A cookie is a small text file written to a user’s hard drive that contains an identifying user number. The cookies do not contain any personal information about users. We use the cookie so users do not have to log in every time they use the service and the cookie will automatically expire if you do not visit the Mondaq website (or its affiliate sites) for 12 months. We also use the cookie to personalise a user's experience of the site (for example to show information specific to a user's region). As the Mondaq sites are fully personalised and cookies are essential to its core technology the site will function unpredictably with browsers that do not support cookies - or where cookies are disabled (in these circumstances we advise you to attempt to locate the information you require elsewhere on the web). However if you are concerned about the presence of a Mondaq cookie on your machine you can also choose to expire the cookie immediately (remove it) by selecting the 'Log Off' menu option as the last thing you do when you use the site.

Some of our business partners may use cookies on our site (for example, advertisers). However, we have no access to or control over these cookies and we are not aware of any at present that do so.

Log Files

We use IP addresses to analyse trends, administer the site, track movement, and gather broad demographic information for aggregate use. IP addresses are not linked to personally identifiable information.


This web site contains links to other sites. Please be aware that Mondaq (or its affiliate sites) are not responsible for the privacy practices of such other sites. We encourage our users to be aware when they leave our site and to read the privacy statements of these third party sites. This privacy statement applies solely to information collected by this Web site.

Surveys & Contests

From time-to-time our site requests information from users via surveys or contests. Participation in these surveys or contests is completely voluntary and the user therefore has a choice whether or not to disclose any information requested. Information requested may include contact information (such as name and delivery address), and demographic information (such as postcode, age level). Contact information will be used to notify the winners and award prizes. Survey information will be used for purposes of monitoring or improving the functionality of the site.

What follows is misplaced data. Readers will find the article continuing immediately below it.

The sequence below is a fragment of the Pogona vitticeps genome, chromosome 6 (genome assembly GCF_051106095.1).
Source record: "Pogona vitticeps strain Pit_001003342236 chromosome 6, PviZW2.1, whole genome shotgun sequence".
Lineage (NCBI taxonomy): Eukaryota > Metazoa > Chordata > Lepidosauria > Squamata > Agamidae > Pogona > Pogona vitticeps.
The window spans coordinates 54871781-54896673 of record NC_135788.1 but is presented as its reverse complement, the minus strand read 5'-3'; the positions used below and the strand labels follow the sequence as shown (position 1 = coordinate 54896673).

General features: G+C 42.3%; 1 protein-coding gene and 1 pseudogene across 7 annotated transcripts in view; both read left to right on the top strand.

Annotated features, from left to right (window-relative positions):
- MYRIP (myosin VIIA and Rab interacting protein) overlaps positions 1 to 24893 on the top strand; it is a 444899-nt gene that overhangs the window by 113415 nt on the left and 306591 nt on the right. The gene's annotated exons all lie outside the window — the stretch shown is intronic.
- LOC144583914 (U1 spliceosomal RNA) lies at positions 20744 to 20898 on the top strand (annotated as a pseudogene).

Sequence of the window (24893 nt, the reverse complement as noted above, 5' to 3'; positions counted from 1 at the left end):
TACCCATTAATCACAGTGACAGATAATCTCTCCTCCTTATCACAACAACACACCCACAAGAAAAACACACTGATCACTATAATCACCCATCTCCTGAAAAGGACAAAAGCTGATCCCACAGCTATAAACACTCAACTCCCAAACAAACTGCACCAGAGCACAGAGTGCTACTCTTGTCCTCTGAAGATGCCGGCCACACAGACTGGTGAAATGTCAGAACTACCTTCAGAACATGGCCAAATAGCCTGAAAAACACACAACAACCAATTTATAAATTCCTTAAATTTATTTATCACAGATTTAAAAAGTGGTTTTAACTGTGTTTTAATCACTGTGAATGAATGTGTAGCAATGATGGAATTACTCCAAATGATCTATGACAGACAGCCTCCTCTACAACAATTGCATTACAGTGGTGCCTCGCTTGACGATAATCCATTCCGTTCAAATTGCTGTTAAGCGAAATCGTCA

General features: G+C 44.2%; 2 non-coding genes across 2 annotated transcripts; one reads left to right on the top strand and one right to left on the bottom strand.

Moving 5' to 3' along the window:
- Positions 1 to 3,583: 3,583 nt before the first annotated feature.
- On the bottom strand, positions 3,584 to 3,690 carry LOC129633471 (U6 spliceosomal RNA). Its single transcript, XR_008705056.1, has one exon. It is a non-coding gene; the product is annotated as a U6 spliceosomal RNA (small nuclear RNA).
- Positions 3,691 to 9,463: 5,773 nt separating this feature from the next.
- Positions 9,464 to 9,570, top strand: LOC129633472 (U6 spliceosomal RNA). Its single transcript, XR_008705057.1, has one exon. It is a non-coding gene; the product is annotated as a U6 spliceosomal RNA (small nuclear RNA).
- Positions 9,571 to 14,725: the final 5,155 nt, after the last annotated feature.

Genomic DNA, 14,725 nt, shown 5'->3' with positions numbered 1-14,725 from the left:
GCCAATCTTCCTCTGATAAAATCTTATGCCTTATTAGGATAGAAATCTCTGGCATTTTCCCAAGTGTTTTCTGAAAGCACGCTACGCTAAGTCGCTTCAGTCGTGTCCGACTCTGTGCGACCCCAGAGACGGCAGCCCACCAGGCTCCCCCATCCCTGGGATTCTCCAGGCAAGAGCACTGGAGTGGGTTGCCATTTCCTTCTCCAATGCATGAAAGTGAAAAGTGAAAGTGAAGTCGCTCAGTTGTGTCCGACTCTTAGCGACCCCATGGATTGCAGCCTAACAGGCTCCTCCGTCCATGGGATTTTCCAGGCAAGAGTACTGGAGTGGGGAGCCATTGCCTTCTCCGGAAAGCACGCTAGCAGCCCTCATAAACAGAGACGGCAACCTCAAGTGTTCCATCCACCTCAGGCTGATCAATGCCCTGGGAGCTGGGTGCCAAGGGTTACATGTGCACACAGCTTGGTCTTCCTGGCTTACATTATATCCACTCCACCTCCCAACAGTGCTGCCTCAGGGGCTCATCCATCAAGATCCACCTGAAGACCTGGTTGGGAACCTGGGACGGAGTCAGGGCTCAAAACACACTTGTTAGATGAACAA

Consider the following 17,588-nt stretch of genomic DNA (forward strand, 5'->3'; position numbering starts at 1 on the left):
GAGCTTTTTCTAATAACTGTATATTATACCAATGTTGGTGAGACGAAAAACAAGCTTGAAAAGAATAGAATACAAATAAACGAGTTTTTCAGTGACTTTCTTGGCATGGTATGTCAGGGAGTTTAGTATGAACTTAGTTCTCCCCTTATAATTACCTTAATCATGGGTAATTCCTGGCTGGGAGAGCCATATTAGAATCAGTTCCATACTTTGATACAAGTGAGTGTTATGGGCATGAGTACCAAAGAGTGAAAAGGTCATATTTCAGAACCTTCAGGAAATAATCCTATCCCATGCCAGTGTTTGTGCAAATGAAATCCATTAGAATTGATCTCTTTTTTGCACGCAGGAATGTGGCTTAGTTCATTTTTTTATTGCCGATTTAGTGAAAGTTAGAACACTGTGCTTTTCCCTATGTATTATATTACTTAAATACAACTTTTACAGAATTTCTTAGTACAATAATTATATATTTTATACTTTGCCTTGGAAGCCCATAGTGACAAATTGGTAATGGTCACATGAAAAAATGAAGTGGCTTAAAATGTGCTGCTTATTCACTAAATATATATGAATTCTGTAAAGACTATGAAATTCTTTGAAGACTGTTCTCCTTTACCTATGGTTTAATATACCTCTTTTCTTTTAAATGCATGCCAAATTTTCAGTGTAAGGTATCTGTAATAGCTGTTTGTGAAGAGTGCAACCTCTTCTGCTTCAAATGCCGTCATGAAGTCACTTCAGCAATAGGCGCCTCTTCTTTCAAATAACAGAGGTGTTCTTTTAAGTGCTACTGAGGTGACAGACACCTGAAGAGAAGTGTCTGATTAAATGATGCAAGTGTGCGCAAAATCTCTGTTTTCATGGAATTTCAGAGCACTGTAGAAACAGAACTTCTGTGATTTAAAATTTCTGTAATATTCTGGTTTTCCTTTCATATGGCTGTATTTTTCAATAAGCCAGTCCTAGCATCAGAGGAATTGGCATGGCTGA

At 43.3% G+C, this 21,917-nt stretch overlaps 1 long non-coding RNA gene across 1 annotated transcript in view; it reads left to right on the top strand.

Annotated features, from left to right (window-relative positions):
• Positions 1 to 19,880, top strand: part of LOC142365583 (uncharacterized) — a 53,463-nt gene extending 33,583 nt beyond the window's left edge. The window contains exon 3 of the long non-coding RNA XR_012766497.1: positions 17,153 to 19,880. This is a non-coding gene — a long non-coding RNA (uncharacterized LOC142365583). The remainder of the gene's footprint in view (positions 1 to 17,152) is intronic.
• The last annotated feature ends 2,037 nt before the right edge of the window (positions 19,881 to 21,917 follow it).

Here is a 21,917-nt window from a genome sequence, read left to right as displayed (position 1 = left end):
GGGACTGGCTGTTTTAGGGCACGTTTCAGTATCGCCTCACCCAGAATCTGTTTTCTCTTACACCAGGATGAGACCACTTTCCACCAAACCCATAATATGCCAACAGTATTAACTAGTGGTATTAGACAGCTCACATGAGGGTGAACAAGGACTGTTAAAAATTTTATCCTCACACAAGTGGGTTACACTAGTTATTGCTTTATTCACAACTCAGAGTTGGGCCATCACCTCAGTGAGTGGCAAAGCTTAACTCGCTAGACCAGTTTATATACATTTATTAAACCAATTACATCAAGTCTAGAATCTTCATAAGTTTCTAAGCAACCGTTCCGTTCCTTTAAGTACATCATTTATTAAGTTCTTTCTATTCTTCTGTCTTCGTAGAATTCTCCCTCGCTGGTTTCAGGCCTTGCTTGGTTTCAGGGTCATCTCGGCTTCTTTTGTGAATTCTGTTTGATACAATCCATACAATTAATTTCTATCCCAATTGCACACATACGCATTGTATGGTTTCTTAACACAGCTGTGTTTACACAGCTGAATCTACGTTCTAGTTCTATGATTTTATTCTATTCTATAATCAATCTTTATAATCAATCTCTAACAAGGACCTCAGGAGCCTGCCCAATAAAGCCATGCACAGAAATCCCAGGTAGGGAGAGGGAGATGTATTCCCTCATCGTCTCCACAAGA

If a user elects to use our referral service for informing a friend about our site, we ask them for the friend’s name and email address. Mondaq stores this information and may contact the friend to invite them to register with Mondaq, but they will not be contacted more than once. The friend may contact Mondaq to request the removal of this information from our database.


This website takes every reasonable precaution to protect our users’ information. When users submit sensitive information via the website, your information is protected using firewalls and other security technology. If you have any questions about the security at our website, you can send an email to

Correcting/Updating Personal Information

If a user’s personally identifiable information changes (such as postcode), or if a user no longer desires our service, we will endeavour to provide a way to correct, update or remove that user’s personal data provided to us. This can usually be done at the “Your Profile” page or by sending an email to

Notification of Changes

If we decide to change our Terms & Conditions or Privacy Policy, we will post those changes on our site so our users are always aware of what information we collect, how we use it, and under what circumstances, if any, we disclose it. If at any point we decide to use personally identifiable information in a manner different from that stated at the time it was collected, we will notify users by way of an email. Users will have a choice as to whether or not we use their information in this different manner. We will use information in accordance with the privacy policy under which the information was collected.

How to contact Mondaq

You can contact us with comments or queries at

If for some reason you believe Mondaq Ltd. has not adhered to these principles, please notify us by e-mail at and we will use commercially reasonable efforts to determine and correct the problem promptly.